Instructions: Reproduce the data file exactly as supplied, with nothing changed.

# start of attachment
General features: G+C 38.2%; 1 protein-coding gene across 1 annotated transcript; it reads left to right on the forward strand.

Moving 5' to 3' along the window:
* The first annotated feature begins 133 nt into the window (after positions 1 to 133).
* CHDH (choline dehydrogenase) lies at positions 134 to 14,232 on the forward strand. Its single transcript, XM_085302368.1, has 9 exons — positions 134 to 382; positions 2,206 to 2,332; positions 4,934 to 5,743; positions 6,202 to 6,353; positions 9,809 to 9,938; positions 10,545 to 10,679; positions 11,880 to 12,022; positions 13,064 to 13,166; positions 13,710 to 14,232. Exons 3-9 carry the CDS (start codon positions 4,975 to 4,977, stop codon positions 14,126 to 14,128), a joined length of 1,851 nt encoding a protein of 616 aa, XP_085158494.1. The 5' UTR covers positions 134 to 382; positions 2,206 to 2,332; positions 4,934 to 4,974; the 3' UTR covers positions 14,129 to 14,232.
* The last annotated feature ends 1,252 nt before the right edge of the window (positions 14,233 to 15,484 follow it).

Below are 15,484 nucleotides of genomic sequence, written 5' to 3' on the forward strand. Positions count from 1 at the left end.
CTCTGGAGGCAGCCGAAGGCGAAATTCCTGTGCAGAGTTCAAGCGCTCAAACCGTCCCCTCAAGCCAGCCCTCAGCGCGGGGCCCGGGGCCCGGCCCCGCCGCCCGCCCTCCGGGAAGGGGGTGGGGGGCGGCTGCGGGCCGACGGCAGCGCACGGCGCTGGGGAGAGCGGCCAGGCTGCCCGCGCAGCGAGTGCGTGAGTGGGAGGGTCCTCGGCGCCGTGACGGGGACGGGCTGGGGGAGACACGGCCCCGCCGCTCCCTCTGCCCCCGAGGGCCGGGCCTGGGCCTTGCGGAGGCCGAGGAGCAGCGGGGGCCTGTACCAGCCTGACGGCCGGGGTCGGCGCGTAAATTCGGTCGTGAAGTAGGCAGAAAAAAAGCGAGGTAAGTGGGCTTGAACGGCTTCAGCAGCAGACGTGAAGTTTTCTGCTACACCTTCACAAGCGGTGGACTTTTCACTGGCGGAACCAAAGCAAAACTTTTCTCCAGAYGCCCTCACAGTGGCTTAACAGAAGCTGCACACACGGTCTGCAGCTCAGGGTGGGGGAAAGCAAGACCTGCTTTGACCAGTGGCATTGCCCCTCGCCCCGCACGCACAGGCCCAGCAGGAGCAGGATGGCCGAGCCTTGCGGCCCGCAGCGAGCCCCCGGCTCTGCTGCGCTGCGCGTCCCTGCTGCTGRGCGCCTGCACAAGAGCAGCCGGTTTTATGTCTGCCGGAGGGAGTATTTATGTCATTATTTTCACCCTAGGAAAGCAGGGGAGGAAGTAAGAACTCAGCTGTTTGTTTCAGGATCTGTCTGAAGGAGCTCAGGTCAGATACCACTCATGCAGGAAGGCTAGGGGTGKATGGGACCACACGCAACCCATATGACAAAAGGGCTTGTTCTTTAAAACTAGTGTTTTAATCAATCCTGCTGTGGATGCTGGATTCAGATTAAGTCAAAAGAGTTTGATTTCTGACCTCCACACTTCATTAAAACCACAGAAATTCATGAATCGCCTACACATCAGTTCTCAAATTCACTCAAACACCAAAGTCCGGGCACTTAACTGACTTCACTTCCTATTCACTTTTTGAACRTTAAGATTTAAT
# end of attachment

General features: G+C 38.2%; 1 protein-coding gene across 1 annotated transcript; it reads left to right on the forward strand.

Moving 5' to 3' along the window:
* The first annotated feature begins 133 nt into the window (after positions 1 to 133).
* CHDH (choline dehydrogenase) lies at positions 134 to 14,232 on the forward strand. Its single transcript, XM_085302368.1, has 9 exons — positions 134 to 382; positions 2,206 to 2,332; positions 4,934 to 5,743; positions 6,202 to 6,353; positions 9,809 to 9,938; positions 10,545 to 10,679; positions 11,880 to 12,022; positions 13,064 to 13,166; positions 13,710 to 14,232. Exons 3-9 carry the CDS (start codon positions 4,975 to 4,977, stop codon positions 14,126 to 14,128), a joined length of 1,851 nt encoding a protein of 616 aa, XP_085158494.1. The 5' UTR covers positions 134 to 382; positions 2,206 to 2,332; positions 4,934 to 4,974; the 3' UTR covers positions 14,129 to 14,232.
* The last annotated feature ends 1,252 nt before the right edge of the window (positions 14,233 to 15,484 follow it).

Below are 15,484 nucleotides of genomic sequence, written 5' to 3' on the forward strand. Positions count from 1 at the left end.
CTCTGGAGGCAGCCGAAGGCGAAATTCCTGTGCAGAGTTCAAGCGCTCAAACCGTCCCCTCAAGCCAGCCCTCAGCGCGGGGCCCGGGGCCCGGCCCCGCCGCCCGCCCTCCGGGAAGGGGGTGGGGGGCGGCTGCGGGCCGACGGCAGCGCACGGCGCTGGGGAGAGCGGCCAGGCTGCCCGCGCAGCGAGTGCGTGAGTGGGAGGGTCCTCGGCGCCGTGACGGGGACGGGCTGGGGGAGACACGGCCCCGCCGCTCCCTCTGCCCCCGAGGGCCGGGCCTGGGCCTTGCGGAGGCCGAGGAGCAGCGGGGGCCTGTACCAGCCTGACGGCCGGGGTCGGCGCGTAAATTCGGTCGTGAAGTAGGCAGAAAAAAAGCGAGGTAAGTGGGCTTGAACGGCTTCAGCAGCAGACGTGAAGTTTTCTGCTACACCTTCACAAGCGGTGGACTTTTCACTGGCGGAACCAAAGCAAAACTTTTCTCCAGAYGCCCTCACAGTGGCTTAACAGAAGCTGCACACACGGTCTGCAGCTCAGGGTGGGGGAAAGCAAGACCTGCTTTGACCAGTGGCATTGCCCCTCGCCCCGCACGCACAGGCCCAGCAGGAGCAGGATGGCCGAGCCTTGCGGCCCGCAGCGAGCCCCCGGCTCTGCTGCGCTGCGCGTCCCTGCTGCTGRGCGCCTGCACAAGAGCAGCCGGTTTTATGTCTGCCGGAGGGAGTATTTATGTCATTATTTTCACCCTAGGAAAGCAGGGGAGGAAGTAAGAACTCAGCTGTTTGTTTCAGGATCTGTCTGAAGGAGCTCAGGTCAGATACCACTCATGCAGGAAGGCTAGGGGTGKATGGGACCACACGCAACCCATATGACAAAAGGGCTTGTTCTTTAAAACTAGTGTTTTAATCAATCCTGCTGTGGATGCTGGATTCAGATTAAGTCAAAAGAGTTTGATTTCTGACCTCCACACTTCATTAAAACCACAGAAATTCATGAATCGCCTACACATCAGTTCTCAAATTCACTCAAACACCAAAGTCCGGGCACTTAACTGACTTCACTTCCTATTCACTTTTTGAACRTTAAGATTTAAT